British Columbia

Actor and model Godfrey Gao remembered as 'pioneer' of Asian representation

Godfrey Gao, a Canadian-Taiwanese actor and model who died suddenly on Tuesday, is being a remembered as pioneer of Asian representation in the entertainment industry, whose career shattered stereotypes about Asian men.

Vancouver-raised star suffered cardiac arrest while filming Chinese variety show

Godfrey Gao, who was raised on B.C.'s North Shore, is being remembered as a pioneer who achieved fame in North America and Asia years before the film and beauty industries became mindful of representation. (godfreygao/Instagram)

Godfrey Gao, the Canadian-Taiwanese actor and model who died suddenly on Tuesday, is being remembered as a pioneering entertainer whose short career bridged the divide between the Asian and North American industries and who shattered stereotypes about Asian men.

Gao, 35, was filming Chase Me, a Chinese variety series, when he suffered a cardiac arrest, according to his agency JetStar Entertainment. They confirmed that he was pronounced dead in hospital, triggering an outpouring of shock and grief from fans and co-stars.

Gao, who was born in Taiwan and raised on B.C.'s North Shore, is remembered as a pioneer who straddled fame in North America and across Asia years before the film and beauty industries became more mindful of telling diverse stories.

But before he was signing modelling contracts and starring in films, Gao walked the halls of Argyle High School in North Vancouver and attended Capilano University, where he played on the school's basketball team.

Paul Eberhardt coached Gao in 2004 and 2005 and remembers him as a humble, hardworking young athlete who talked about returning to Taiwan to pursue basketball.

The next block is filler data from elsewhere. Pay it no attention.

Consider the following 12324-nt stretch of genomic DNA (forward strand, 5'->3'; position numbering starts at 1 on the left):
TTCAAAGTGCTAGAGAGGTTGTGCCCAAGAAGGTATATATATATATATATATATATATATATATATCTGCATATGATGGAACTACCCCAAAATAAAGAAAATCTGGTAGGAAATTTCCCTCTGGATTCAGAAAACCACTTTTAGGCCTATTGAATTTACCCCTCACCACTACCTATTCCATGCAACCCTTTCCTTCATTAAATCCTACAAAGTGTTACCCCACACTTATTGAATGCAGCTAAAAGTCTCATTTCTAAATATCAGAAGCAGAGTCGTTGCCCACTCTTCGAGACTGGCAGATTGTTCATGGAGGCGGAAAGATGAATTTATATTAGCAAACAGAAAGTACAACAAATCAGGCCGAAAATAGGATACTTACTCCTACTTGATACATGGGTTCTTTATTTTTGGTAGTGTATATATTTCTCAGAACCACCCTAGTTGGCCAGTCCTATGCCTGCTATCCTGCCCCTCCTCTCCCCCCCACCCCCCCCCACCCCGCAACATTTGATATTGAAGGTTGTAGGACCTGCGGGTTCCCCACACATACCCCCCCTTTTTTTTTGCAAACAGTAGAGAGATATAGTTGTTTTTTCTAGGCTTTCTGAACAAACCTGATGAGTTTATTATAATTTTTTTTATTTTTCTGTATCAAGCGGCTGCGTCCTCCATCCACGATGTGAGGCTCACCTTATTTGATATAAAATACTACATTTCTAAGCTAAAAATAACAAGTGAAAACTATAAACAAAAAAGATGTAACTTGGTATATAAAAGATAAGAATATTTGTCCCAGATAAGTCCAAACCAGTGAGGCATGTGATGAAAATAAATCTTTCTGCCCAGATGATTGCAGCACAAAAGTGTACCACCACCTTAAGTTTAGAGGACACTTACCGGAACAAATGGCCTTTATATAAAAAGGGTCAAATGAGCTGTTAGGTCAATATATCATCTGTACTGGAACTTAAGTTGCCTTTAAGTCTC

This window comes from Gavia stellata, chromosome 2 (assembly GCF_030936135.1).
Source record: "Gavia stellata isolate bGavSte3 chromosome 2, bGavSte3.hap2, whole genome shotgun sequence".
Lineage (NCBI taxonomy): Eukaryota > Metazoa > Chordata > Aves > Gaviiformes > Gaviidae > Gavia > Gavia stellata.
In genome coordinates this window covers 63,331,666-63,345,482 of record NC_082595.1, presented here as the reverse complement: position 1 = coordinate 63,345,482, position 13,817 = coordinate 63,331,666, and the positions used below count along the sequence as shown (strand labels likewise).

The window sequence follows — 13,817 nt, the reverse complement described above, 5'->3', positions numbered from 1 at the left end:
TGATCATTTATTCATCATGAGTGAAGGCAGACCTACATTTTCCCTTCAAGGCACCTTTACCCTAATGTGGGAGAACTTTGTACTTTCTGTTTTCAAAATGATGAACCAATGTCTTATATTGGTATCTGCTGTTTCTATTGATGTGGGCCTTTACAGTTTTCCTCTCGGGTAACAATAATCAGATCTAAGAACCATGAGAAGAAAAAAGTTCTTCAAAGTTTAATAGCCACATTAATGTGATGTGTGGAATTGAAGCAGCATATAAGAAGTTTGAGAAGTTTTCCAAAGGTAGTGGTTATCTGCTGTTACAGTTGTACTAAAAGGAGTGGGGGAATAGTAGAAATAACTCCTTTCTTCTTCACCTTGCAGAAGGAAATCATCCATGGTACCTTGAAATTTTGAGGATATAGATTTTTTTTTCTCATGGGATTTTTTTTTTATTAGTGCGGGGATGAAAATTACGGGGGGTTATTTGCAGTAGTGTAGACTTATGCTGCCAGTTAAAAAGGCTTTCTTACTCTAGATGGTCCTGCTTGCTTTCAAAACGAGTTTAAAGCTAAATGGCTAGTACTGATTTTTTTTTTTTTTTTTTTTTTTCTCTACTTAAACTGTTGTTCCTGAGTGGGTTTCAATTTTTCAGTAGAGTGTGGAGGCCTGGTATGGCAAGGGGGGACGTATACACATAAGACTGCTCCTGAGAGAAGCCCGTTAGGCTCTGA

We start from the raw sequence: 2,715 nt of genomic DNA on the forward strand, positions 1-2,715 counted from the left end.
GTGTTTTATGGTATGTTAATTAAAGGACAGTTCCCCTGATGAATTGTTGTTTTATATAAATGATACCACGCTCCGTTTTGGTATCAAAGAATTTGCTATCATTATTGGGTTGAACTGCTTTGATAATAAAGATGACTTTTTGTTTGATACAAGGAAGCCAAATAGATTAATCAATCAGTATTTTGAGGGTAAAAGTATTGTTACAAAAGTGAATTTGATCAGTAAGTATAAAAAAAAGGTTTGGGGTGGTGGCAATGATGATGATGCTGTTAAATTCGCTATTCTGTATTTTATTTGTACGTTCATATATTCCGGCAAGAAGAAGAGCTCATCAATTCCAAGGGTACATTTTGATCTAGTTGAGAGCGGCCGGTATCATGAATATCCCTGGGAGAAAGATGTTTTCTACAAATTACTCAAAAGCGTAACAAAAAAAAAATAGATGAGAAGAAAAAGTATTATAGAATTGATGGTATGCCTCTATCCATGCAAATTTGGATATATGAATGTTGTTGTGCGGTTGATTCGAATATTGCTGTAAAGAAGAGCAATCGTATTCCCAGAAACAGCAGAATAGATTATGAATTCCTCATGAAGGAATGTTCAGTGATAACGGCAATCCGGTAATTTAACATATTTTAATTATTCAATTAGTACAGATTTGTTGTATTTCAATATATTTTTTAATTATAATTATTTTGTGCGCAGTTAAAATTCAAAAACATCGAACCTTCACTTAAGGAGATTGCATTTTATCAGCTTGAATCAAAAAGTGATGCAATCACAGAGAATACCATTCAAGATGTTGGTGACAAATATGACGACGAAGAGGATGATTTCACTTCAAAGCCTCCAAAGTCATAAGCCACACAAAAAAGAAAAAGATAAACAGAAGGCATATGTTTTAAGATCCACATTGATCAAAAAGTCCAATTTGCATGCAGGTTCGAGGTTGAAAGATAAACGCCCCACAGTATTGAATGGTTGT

"I don't think the idea of doing acting or modelling or anything like that was really on his radar. I think when he went back to Taiwan, he kind of stumbled into that," said Eberhardt.

Gao during his childhood in North Vancouver. (Supplied)

"I know a lot of his teammates, when he would come back, would give him a hard time and tease him about being a world-class model. It was pretty impressive what he was able to do," said Eberhardt.

"A lot of times in that profession you've got to have a pretty big ego but that was just never him. He was just a really humble, nice kid."

Gao rose to fame after moving back to Taiwan, becoming a fixture in Chinese movies and television, but became a rare star who was able to cross into the North American media industry.

In 2011 Gao became the first Asian model to appear in a Louis Vuitton ad.

He went on to star in movies such as The Mortal Instruments: City of BonesLove is a Broadway HitThe Jade Pendant and was the voice of Ken, Barbie's counterpart, in the Taiwan version of Toy Story 3.

Gao, along with Glee star Harry Shum, shattered many media stereotypes that portrayed Asian men as nerdy, or unlikely love interests, according to journalist Madelyn Chung, who has written about diversity and the entertainment industry for Flare, the Huffington Post and Yahoo. 

Chung recalled a BuzzFeed photo gallery that celebrated Gao's good looks and athleticism in 2014. 

"Seeing people widely accepting him, not just the Asian community, it just seems like it was more of a normalized thing, like something that they would do for any other actor who was white," she said.

"He was really a pioneer for breaking those stereotypes down and showing people that Asian men are sexy."

Gao also remained connected to his Canadian roots, in 2015 signing a deal with the Canadian Tourism Commission to become its new ambassador for the commission's marketing and awareness campaign for Asian markets.

Chung said that Asian representation in mainstream media has taken big steps forward in recent years; comedian Ali Wong released her Netflix special, Crazy Rich Asians topped the box office, and Canadian actor Simu Liu was cast as Marvel's first Chinese superhero.

But she also said that progress adds to the sadness around Gao's sudden death. 

"If you think about the representation now, he could have had such great things happen for him in North America and I'm sure he wanted to have a lot of big success in North America as well, especially because he grew up here," she said.

About the Author

Michelle Ghoussoub

@MichelleGhsoub

Michelle Ghoussoub is a journalist with CBC News in Vancouver. She has previously reported in Lebanon and Chile. Reach her at michelle.ghoussoub@cbc.ca or on Twitter @MichelleGhsoub.